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I’m delighted to welcome Jeannine Hall Gailey, author of PR for Poets, to Diary of an Eccentric today. I asked her to share a story about how she was forced out of her comfort zone in promoting one of her own books, and I think you’ll enjoy it. Please give her a warm welcome!

I was thinking of how to approach this blog post that I was asked to write, talking about a time I was out of my comfort zone promoting one of my own poetry books. It’s funny because when my first book came out, nearly everything was out of my comfort zone. Now that I’ve published my fifth book of poetry, and am promoting this current book of non-fiction, PR for Poets, I feel comfortable saying yes to things that feel authentic and saying no to things that don’t. My health has taken a bit of a hit in the years between my first book and my fifth – diagnosed with Multiple Sclerosis, among other things – so I try to be more careful what I say yes to, and make sure opportunities are going to be worth the effort.

But I was thinking about saying yes and no to things back for my first book. One of the funnier events when I was young and unsure and had written a visibly feminist book, Becoming the Villainess – all about comic book superheroines and villainesses, fairy tales, and more controversial (for the time) themes like sex abuse and empowerment. I was invited to read, in Seattle, at a gathering of cowboy poets. I didn’t know anyone there, and every person in the audience was male, all of them were over forty, and a great number of them were wearing cowboy hats. So I got up there and read my poems about superheroes and dragons and just kind of read in a daze and when it was over, I finally looked up at the audience. I ended up selling a ton of books and these men just shook my hand and were very enthusiastic about liking my work. No one made a rude comment. I don’t know what I was so afraid of. It was a moment that made me realize that we don’t ever really know who is going to respond to our work, it’s just our job to create and present it in the best way possible.

Since then I’ve had lots of opportunities to get outside of my comfort zone – I’ve read poetry for my local NPR station, I’ve discussed poetry with my city’s mayor (when I was applying to be Redmond’s second Poet Laureate), I’ve sold poetry at comic book conventions (great audiences and even greater costumes), and travelled to bookstores, bars, and college auditoriums all over the U.S. I have found that the most rewarding experiences for me involved not just selling a book, but making a long-term connections with people. I would say that it’s not about forcing yourself to do things you hate, but occasionally saying yes to opportunities that don’t seem immediately familiar to you. It may not be reading to a room full of cowboys,  but I hope you take a chance soon on a rewarding (if scary) opportunity.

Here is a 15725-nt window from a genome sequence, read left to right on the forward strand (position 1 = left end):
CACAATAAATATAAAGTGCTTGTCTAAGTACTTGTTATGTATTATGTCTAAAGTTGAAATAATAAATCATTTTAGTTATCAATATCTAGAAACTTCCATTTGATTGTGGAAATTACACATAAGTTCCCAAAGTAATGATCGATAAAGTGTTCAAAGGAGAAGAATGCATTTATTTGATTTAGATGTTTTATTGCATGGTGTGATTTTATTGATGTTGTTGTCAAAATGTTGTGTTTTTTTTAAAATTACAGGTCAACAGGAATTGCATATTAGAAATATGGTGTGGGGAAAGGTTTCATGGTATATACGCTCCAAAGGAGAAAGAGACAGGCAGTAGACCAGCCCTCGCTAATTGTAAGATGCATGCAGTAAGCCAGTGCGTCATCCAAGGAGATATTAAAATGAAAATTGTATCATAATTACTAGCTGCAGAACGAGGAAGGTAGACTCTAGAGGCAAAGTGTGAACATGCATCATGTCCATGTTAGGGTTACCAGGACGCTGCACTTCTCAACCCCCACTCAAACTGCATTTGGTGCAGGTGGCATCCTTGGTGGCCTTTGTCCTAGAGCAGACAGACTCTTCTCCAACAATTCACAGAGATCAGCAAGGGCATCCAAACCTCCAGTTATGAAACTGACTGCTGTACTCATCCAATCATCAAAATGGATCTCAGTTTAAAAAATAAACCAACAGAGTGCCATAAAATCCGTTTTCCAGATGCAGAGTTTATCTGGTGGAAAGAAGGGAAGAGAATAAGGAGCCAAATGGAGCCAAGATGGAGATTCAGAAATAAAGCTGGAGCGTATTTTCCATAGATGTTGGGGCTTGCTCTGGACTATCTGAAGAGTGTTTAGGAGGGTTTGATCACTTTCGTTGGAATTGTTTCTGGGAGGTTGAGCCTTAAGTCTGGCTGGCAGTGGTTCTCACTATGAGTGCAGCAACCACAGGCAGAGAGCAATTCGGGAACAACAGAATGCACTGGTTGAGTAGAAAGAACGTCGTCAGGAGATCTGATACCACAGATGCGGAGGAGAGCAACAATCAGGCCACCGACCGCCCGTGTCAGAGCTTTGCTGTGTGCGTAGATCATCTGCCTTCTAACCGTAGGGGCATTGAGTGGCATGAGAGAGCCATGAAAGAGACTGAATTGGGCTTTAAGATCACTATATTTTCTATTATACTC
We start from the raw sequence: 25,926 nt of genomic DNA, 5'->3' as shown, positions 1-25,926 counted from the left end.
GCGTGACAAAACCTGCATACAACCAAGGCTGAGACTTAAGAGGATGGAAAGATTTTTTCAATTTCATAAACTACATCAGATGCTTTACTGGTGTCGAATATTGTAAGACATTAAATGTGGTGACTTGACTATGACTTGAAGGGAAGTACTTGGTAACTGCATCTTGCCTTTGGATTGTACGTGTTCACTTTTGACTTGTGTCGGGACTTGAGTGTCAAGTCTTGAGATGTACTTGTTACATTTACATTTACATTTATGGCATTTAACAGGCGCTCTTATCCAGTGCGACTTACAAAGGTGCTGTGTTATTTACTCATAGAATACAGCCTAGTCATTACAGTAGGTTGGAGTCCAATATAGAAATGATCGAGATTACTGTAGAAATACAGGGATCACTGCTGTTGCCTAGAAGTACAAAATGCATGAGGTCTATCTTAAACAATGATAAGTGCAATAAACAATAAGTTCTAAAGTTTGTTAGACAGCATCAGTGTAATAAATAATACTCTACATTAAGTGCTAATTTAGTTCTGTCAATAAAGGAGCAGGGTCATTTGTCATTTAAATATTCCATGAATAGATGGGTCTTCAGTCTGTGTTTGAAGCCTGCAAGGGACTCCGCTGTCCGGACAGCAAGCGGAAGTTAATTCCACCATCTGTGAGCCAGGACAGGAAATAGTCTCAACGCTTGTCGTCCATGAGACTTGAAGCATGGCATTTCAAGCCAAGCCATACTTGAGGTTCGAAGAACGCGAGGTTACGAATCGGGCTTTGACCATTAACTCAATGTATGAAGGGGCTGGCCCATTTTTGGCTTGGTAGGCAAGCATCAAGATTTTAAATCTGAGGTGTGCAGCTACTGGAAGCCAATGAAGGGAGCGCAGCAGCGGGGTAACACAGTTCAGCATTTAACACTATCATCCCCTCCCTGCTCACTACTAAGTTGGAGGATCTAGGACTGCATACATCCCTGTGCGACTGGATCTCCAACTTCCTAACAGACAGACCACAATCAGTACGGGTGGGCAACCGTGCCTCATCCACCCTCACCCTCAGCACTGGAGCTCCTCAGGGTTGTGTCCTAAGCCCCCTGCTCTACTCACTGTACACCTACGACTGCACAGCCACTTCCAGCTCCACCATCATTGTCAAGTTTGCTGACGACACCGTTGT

Thank you, Jeannine, for sharing your story. I think the message of just going out there and trying your best is something we can all learn from.

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About PR for Poets

PR for Poets provides the information you need in order to get your book into the right hands and into the worlds of social media and old media, librarians and booksellers, and readers. PR for Poets will empower you to do what you can to connect your poetry book with its audience!

Buy PR for Poets on Amazon

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About the Author

Jeannine Hall Gailey

Jeannine Hall Gailey served as the second Poet Laureate of Redmond, Washington. She is the author of five books of poetry: Becoming the Villainess, She Returns to the Floating World, Unexplained Fevers, The Robot Scientist’s Daughter and, Field Guide to the End of the World, the winner of the Moon City Press Book Award and the SFPA’s Elgin Award. She also wrote a non-fiction book called PR for Poets to help poets trying to promote their books. Her poems have been featured on NPR’s The Writer’s Almanac and on Verse Daily; two were included in 2007’s The Year’s Best Fantasy and Horror. She was awarded a 2007 and 2011 Dorothy Sargent Rosenberg Prize for Poetry and a 2007 Washington State Artist Trust GAP grant. Her poems have appeared in American Poetry Review, The Iowa Review, and Prairie Schooner.

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